It seems like the instinct is for people to instantly dump on any cinematic offering from Angelina Jolie; putting their opinions about her personal life in front of what they see, conveniently forgetting that she’s already got an Oscar.  That perception hasn’t been helped with the public seeing more of her in gossip rags than on screen.  However, every so she’ll come up with something like Wanted, or the underrated Salt, which will remind viewers how hypnotic she can be on screen, particularly when she’s playing a woman in command of her surroundings.  Who better then to portray that most in control, sophisticated and deeply frightening Disney alpha fae, Maleficent?  Jolie was born to play the horned one in all her archness and venom.  Maleficent adds depth to the wicked one, previously thought to have simply been miffed at the disrespect of a missing party invitation.  We know that the actress is easy to believe as a warrior plowing through battalions of armoured knights and bellowing commands at the otherworldly forces at her hands, but Jolie’s got the chops to put over the heartbreak of not only Maleficent, but every woman who’s been hurt by the one they loved and trusted.  She becomes a seething spectre of flaming ice and literally builds a wall around herself.  Actually, it’s a barricade of thorns that shuts out all of the outer world and subjects her once-bright, beautiful fae lands to darkness and gloom.  Like many a young woman betrayed, Maleficent goes full Goth for the duration of her heartache, draped in inky, skintight gowns with cool high collars, and at one point a slithery, dragon-scaled catsuit (dragonsuit?) that makes one think, ‘This is what you could’ve had, stupid Stefan.’  Her stewardship of her magical folk is second to her pain, as evidenced by the three Auntie Thomasina pixies who attempt to undo some of Maleficent’s bad relations with the humans by offering to protect the baby Princess.  There’s also her offhand treatment of Diaval, the crow rescued to become Maleficent’s unhappy but devoted slave and replacement for the wings she lost.  Wisely, director Robert Stromberg focuses the contention squarely between Maleficent and Stefan, forgoing any cliché jealousy about Stefan’s eventual marriage to the Queen, and even Aurora’s sentence is nothing to do with the girl other than being his.  That aspect also sets the film apart in that Maleficent eventually understands the girl is innocent and that she’s done something deeply wrong; a feeling made all the more clear by years of spying on the child in her pixie-protected exile.  Mistaken (maybe) for her faerie godmother, Aurora welcomes Maleficent into her life having felt her protection from the shadows since infancy.  Aurora admires and idolises the beautiful, statuesque woman as she never could the three disguised, well-meaning, but hopelessly dizzy pixie protectors. To Aurora, Maleficent is the only mother figure she’s ever known and for all that the aggrieved faerie refers to the child as “Beastie,” that feeling is begrudgingly returned; so much so that there’s agreement that the princess will permanently live in Maleficent’s world.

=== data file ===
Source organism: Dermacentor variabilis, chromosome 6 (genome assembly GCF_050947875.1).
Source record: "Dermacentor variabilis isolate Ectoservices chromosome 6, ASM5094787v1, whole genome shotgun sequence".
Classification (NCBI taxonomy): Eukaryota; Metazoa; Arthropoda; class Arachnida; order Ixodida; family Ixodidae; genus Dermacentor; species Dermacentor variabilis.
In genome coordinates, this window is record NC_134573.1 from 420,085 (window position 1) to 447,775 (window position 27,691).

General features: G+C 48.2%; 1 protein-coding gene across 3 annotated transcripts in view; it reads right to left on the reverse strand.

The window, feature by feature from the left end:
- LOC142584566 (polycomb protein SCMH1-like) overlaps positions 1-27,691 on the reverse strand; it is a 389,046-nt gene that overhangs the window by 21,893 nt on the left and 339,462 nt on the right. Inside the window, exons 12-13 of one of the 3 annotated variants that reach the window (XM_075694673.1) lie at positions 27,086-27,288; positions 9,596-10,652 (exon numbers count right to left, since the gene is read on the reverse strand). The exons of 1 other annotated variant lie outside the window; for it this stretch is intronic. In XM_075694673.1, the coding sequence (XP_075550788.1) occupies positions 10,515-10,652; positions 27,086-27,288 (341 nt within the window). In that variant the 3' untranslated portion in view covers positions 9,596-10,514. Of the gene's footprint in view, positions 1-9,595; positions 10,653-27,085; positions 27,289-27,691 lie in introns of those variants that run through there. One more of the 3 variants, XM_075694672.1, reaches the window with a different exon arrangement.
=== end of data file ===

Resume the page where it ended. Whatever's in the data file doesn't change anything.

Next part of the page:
The film turns the Disney tropes well on their heads most humourously with the inclusion of Phillip, A.K.A. Prince Charming, who is a perfect physical hybrid of every Disney prince and suitor there ever was and completely as vapid.  This noble isn’t nearly as swept away enough by his passions to fight dragons for his prospective new g/f and can’t even be counted on to deliver the goods in the smoochy-smoochy department.  This development also brings about one of the film’s wonkier and unintentionally (?!) campier moments when we discover the true bearer of “love’s first kiss” for Aurora.  I know the scene’s meant to be some kind of analogy for mother love, but somehow feels like it’s right on time for Pride Month.  I also don’t recall any rendition of Sleeping Beauty with the purported heroine being such a light sleeper.  Her eternal slumber is more of a catnap, really.  Dozing Beauty?  I’m Just Gonna Shut My Eyes for a Sec Beauty? Not quite the same ring, I guess.  The incredibly short duration of the kip doesn’t give the feeling of truly imperiling Aurora and neither does the curse affect anyone besides her.  Unlike in previous tellings where the whole kingdom sleeps until the princess awakens, the world goes on as normal.  That odd retooling takes a lot of the urgency out of the dilemma.  Also strange are the freaky CGI head-replaced pixies that look scarier than Maleficent at her worst.  In this version, Maleficent is the one who adds the proviso about the kiss being able to awaken Aurora, which then just makes the whole thing seems really silly.  Why set a curse on someone and then tell everybody how to break it?  The dragon transformation that’s so scary in the 1959 cartoon is quite different here and during a climactic fight against Stefan’ forces, Maleficent, the magical creature, the seasoned warrior used to unbeatable odds, just suddenly goes all limp and helpless for plot device reasons.

For adding depth and a different spin to the character we’ve known and run screaming from since childhood, this was a valiant effort.  Add to that the idea that in this summer of boy-skewed superhero movies and transforming robots, Maleficent is a live-action fairy tale that girls can really identify with (even if some of the war scenes with the tree guardians are a bit strong for little ones).  There were other people in the cast, but who cares?  If you’re coming to see Maleficent, you’re coming to watch Angelina Jolie and she is amazing in this.  She chews every corner of the scenery with a fork, knife, spoon, shovel, earth mover, dump truck; om-nom-nom, indeed.  It’s pretty glorious.  Every eyebrow lift is classic and loaded with snark, every contemptuous pout, every line dripping with venom of what we hoped the Disney witch was thinking is pure entertainment and everything I’d wanted to see.  The camp factor alone is worth the price of admission.

I have to end this review, cos I’ve gotta dig through boxes of my makeup from the 90s looking for all the blood red lipstick I used to wear.  There's going to be a run on it after this movie.

 

~ The Lady Miz Diva

May 30th 2014

 

 

 

 

 

 

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Photos

Stills Courtesy of 

Walt Disney Pictures